Richard Mabry said...

Gail, since you're on Jody's street team, you undoubtedly note that I stole--er, adapted her letter to influencers. By the way, I'm old-fashioned enough to still use that term, while "street team" seems to be the new wording. What's the difference?
Thanks for the comment, and for promoting the work of a number of authors (including me).

Gail H. said...

Different authors use different terms I guess. I think maybe a street team is a permanent promotion group that stays as long as they want to and are able to promote each book that comes out.
Influencer is for each new book. I've been asked if I want to stay for a new book or leave. Maybe some books may not be a particular persons cup of tea. If I like the author most anything they write I enjoy. I only read books I'm pretty sure I'll like. I don't think I've given lower than a four on any one review. I choose wisely because I don't want to be negative for anyone.
Looking forward to receiving Doctors Dilemma and helping promote it!

Paula said...

I am not on a street team. I think it refers to people out on the street--- where the people are-- where the rubber meets the road! I also choose carefully what I read , most of the books because I have already read the author-- like you, Richard! There are so many books out there I rarely take a chance on a new -to -me author . But I have been branching out lately because of good reviews and recommendations.

Betti said...

I have been and am on several street or influencer teams. Usually I will accept an invitation because I have already read something by the author, and have enjoyed it. Some teams stay together, others you get asked if you would like to remain for s particular book or if you would rather wait for the next book the author publishes. I enjoy sharing on Facebook, Twitter and Instagram. I will write a review and post it wherever I can. I don't have a blog, so I cannot promote that way. I love the contests run on blogs, etc., as that is how I get introduced to new authors.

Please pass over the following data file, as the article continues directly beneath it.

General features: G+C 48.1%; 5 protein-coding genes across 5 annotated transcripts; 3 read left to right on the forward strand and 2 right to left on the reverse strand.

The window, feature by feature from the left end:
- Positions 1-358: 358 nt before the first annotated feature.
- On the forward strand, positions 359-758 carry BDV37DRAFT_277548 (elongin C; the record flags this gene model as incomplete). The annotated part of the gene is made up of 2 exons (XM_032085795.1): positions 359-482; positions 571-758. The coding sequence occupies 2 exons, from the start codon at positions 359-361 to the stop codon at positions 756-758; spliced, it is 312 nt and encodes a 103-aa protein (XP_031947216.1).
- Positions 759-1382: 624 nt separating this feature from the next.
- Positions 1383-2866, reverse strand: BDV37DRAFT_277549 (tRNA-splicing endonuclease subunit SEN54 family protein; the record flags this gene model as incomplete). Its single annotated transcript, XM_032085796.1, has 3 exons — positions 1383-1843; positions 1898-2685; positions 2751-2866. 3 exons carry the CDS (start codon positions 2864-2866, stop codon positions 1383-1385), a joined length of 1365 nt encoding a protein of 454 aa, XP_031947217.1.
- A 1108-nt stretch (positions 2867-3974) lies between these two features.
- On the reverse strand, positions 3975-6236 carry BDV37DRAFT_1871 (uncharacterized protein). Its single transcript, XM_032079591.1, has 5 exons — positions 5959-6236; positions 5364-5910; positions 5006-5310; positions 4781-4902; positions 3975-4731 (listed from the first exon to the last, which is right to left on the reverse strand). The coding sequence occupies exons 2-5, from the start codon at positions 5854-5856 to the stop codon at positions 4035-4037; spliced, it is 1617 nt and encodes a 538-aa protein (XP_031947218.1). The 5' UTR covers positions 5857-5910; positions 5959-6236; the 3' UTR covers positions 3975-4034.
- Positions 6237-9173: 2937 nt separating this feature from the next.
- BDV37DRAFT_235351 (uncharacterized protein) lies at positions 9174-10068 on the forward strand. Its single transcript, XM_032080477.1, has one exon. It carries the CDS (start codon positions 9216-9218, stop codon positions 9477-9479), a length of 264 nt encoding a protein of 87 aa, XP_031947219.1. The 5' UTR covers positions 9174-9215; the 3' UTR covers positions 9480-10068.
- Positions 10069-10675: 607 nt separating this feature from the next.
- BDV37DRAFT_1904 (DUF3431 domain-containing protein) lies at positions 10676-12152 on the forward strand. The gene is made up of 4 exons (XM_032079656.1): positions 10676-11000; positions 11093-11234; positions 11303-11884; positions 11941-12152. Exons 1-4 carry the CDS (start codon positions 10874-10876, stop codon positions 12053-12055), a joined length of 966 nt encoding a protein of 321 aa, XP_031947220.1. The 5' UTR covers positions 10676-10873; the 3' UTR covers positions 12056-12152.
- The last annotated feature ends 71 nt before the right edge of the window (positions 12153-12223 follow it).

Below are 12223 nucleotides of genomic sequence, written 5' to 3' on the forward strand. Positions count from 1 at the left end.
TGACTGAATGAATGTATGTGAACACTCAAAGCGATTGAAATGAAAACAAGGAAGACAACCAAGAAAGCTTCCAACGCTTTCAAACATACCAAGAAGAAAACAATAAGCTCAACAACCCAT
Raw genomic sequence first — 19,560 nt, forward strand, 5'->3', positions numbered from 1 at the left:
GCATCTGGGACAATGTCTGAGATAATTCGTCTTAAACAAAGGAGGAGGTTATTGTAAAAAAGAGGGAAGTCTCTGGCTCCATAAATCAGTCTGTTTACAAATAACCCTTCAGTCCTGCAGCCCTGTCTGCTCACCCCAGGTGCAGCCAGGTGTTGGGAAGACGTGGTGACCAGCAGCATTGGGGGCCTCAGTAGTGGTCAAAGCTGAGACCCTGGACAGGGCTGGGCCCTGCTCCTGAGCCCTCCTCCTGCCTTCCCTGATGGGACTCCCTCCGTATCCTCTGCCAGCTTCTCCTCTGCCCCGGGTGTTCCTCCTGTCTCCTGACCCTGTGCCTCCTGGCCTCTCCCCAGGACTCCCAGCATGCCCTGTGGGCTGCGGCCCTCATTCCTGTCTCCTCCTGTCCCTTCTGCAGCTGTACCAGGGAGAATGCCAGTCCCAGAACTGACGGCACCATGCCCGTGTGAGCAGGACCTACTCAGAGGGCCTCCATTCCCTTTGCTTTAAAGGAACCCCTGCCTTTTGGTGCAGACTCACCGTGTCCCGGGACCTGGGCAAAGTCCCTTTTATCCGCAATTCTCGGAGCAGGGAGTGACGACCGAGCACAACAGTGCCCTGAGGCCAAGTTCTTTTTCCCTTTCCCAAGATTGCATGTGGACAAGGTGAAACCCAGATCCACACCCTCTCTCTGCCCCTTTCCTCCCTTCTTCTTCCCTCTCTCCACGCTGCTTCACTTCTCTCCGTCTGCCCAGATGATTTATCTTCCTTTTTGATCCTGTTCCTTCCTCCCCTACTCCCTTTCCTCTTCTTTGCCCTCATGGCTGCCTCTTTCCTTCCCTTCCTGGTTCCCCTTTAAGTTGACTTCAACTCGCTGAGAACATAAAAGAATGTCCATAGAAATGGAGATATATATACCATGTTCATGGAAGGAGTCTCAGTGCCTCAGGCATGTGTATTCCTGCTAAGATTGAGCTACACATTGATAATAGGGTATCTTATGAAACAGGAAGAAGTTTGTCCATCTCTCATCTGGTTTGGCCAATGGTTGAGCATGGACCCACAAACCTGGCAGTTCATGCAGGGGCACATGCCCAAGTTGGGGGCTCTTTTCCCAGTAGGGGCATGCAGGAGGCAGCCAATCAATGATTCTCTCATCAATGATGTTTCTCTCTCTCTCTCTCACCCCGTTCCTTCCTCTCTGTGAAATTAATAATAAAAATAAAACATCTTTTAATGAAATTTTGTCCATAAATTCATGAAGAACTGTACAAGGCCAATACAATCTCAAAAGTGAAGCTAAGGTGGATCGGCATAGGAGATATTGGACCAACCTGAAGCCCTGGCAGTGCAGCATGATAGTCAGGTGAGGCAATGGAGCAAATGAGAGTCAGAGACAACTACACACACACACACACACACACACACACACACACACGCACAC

Richard Mabry said...

Paula and Betti, thanks for adding your comments and information. A street team seems a bit more "permanent," while an author--at least, I do--puts together influencers for each book. Of course, thinking about ROI, a publisher can furnish books for a large street team, while an indie-published author might keep the number small.

Elise Griffith said...

I've no idea what a "street team" or "influencer" are or would do, but I've been an Amazon Vine Reviewer for years. I can get pre-publication copies of books to read and review; a review is required. When I really enjoy a book, I'll buy copies when its released to pass on to friends & family. Reviews often help me decide whether or not to purchase books from authors I'm unfamiliar with, so when writing reviews, I try to keep that in mind.

Richard Mabry said...

Elise, thanks for the reminder about Vine Reviewers. I've been fortunate enough to have some of my books reviewed by that group, and--keeping to the theme of the blog, the ROI--I seem to recall that the publisher was the one who made those books available. I appreciate the comment.